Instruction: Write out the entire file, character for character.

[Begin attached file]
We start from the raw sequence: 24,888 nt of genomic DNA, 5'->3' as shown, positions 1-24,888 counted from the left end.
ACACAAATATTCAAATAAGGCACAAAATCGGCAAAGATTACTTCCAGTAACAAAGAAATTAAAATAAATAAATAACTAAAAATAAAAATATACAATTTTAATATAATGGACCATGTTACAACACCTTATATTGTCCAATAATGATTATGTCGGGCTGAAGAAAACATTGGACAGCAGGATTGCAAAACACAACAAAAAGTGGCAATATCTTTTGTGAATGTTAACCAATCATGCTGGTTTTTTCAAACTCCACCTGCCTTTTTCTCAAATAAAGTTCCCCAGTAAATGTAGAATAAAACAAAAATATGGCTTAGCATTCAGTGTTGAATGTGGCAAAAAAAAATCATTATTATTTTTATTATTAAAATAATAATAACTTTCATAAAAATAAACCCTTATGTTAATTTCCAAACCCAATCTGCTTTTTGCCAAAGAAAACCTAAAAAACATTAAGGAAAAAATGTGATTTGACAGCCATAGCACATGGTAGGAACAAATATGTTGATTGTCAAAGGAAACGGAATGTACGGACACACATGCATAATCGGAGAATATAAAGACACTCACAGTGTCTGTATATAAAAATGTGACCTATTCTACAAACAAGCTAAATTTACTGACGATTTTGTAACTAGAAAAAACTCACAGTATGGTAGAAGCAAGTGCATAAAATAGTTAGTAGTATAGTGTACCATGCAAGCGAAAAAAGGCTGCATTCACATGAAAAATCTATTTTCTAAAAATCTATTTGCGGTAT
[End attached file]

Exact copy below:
We start from the raw sequence: 24,888 nt of genomic DNA, 5'->3' as shown, positions 1-24,888 counted from the left end.
ACACAAATATTCAAATAAGGCACAAAATCGGCAAAGATTACTTCCAGTAACAAAGAAATTAAAATAAATAAATAACTAAAAATAAAAATATACAATTTTAATATAATGGACCATGTTACAACACCTTATATTGTCCAATAATGATTATGTCGGGCTGAAGAAAACATTGGACAGCAGGATTGCAAAACACAACAAAAAGTGGCAATATCTTTTGTGAATGTTAACCAATCATGCTGGTTTTTTCAAACTCCACCTGCCTTTTTCTCAAATAAAGTTCCCCAGTAAATGTAGAATAAAACAAAAATATGGCTTAGCATTCAGTGTTGAATGTGGCAAAAAAAAATCATTATTATTTTTATTATTAAAATAATAATAACTTTCATAAAAATAAACCCTTATGTTAATTTCCAAACCCAATCTGCTTTTTGCCAAAGAAAACCTAAAAAACATTAAGGAAAAAATGTGATTTGACAGCCATAGCACATGGTAGGAACAAATATGTTGATTGTCAAAGGAAACGGAATGTACGGACACACATGCATAATCGGAGAATATAAAGACACTCACAGTGTCTGTATATAAAAATGTGACCTATTCTACAAACAAGCTAAATTTACTGACGATTTTGTAACTAGAAAAAACTCACAGTATGGTAGAAGCAAGTGCATAAAATAGTTAGTAGTATAGTGTACCATGCAAGCGAAAAAAGGCTGCATTCACATGAAAAATCTATTTTCTAAAAATCTATTTGCGGTAT